Wheelies are great. Wheelies are cool. Wheelies are dangerous and ultimately they’re quite pointless. So why do we keep doing them? It is said that there are two types of bikers — those who can wheelie and those who want to. This has prompted more than the odd sarcastic comment from my co-presenter on The Bike Show. Harry’s well used to the sight of a bike wheelying past him and he still thinks it’s nothing but a bit of unnecessary showing-off. He’s not wrong, in a way, because as all the alpha males reading this realise, we have evolved to be at least slightly exhibitionist in an attempt to attract the opposite sex. In ancient times, this probably involved dragging the carcass of the mammoth you’d just slaughtered past the entrance of the cave with the hottest babes so that they could see the size of your meat.
Wheelying is a slightly more civilised and less dangerous way of showing the ladies your meat, although I must admit I’ve yet to successfully entice any potential mates out of a 21st-century cave on the strength of my modest ability to the loft the front wheel. But it’s more than just about strutting your stuff in front of a crowd; wheelying is about the feeling, the adrenaline and the pure unadulterated fun it’s possible to have on a bike. I know this because, truth be told, most of the tens of thousands of wheelies I’ve pulled over the years have been while riding alone in the middle of nowhere, with not a soul in sight.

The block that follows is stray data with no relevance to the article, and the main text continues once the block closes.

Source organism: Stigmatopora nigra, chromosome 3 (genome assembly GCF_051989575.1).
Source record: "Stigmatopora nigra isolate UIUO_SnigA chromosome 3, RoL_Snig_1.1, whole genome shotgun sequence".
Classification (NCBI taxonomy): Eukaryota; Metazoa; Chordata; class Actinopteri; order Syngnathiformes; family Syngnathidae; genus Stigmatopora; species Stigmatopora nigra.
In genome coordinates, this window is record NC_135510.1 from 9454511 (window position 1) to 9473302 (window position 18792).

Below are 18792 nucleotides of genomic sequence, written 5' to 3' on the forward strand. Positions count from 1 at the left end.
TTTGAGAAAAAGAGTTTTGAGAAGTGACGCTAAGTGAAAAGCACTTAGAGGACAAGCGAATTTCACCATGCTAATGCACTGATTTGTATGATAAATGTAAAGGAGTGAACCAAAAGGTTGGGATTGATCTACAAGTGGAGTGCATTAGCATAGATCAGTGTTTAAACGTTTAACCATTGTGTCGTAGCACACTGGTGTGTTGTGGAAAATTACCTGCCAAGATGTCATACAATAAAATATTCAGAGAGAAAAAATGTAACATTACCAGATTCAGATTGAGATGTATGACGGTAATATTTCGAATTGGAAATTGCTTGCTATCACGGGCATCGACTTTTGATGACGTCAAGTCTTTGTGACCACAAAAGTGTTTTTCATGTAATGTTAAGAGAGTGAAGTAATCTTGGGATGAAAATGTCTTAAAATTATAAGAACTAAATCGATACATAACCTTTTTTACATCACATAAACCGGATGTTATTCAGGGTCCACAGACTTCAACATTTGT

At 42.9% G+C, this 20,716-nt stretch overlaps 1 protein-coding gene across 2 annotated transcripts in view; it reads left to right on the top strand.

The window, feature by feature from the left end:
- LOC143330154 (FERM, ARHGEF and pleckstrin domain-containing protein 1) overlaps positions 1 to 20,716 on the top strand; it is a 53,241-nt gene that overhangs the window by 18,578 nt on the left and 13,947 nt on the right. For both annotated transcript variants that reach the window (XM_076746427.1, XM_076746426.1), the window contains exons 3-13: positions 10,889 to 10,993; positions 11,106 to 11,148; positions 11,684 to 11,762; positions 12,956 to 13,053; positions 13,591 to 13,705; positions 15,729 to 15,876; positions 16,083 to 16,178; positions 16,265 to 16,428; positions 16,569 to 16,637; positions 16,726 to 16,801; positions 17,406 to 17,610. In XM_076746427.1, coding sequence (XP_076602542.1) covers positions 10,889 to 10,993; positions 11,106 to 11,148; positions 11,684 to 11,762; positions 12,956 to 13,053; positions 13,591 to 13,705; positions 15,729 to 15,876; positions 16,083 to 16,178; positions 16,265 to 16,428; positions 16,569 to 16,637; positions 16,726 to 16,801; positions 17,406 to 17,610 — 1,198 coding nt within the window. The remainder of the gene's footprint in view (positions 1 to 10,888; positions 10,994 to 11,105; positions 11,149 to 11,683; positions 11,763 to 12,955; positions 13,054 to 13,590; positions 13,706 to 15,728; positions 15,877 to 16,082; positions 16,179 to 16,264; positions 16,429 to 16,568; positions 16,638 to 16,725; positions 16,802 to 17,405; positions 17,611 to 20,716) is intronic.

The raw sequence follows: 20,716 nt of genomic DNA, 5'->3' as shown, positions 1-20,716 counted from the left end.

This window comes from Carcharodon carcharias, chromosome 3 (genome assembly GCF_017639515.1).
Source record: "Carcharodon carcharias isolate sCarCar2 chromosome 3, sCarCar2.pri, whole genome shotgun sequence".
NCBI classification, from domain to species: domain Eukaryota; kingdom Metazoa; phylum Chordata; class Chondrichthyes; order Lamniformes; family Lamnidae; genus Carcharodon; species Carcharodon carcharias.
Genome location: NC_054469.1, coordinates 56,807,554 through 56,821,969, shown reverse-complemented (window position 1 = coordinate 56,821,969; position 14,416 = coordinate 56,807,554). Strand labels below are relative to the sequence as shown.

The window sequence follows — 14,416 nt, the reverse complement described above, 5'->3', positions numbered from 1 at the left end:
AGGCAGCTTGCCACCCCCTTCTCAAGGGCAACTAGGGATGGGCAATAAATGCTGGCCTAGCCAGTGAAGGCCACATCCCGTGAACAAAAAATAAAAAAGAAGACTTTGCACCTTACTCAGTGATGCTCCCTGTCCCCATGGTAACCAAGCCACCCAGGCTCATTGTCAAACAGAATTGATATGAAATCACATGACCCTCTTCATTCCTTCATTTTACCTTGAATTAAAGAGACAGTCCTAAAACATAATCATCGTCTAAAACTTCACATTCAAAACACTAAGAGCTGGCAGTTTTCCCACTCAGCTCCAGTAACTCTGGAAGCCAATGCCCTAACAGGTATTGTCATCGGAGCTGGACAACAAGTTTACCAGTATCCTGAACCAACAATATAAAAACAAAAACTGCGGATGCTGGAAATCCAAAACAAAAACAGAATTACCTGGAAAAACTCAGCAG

World launches of new models, often held at tracks, are a great opportunity for these kind of antics. I shall never forget four of us Brit journos hooking wheelies during a Yamaha event, line abreast, for the length of Valencia’s main straight. We needed to regain some pride from the fancy-pants Italian and Spanish journalists who were faster than us, and this worked perfectly. At least we thought so. But our Japanese hosts weren’t that impressed, especially when one of us went on to use an R1 as a plough later in the day. We did try to justify to the inscrutable Yamaha engineers that the wheelie is actually a very useful diagnostic tool and we should be applauded for risking ourselves in pursuit of the most effective review. Surprisingly, this line of reasoning met with some resistance, but it had more than a grain of truth in it, so we continued, probably unwisely, to labour the point until the ever-generous Japanese decided to stop buying us drinks.
I’m not joking. A wheelie really can tell you quite a lot about a bike in a short time. Obviously, you get an immediate feel for the engine — how punchy it is off the bottom end (most bikes don’t need more than 4 000rpm to get the front climbing). Most wheelying is carried out with the mid-range, and you get a sense of how responsive the motor is at these engine speeds as you play with delicate throttle adjustments to keep the front floating. You also notice weight distribution with the rate of climb, the bike’s desire to drop its nose and where the balance point is situated. And when it goes wrong, and you land one a bit heavy or slightly crossed-up, you get an instant evaluation of the front suspension followed by a serious workout of the steering damper.
If the test continues any further than this point, you will be able to investigate the costs of various replacement parts. You may even get an invoice from the human mechanics who screwed you back together again. Pointless stuff is often the most fun, and believe me there’s not much that tops a spontaneous wheelie at the right time in the right place — outside a pub stuffed with lonely Swedish au pairs on a hen party. Wheelying won’t feel so bloody pointless then, will it? Especially if you’re the only one not on the back wheel.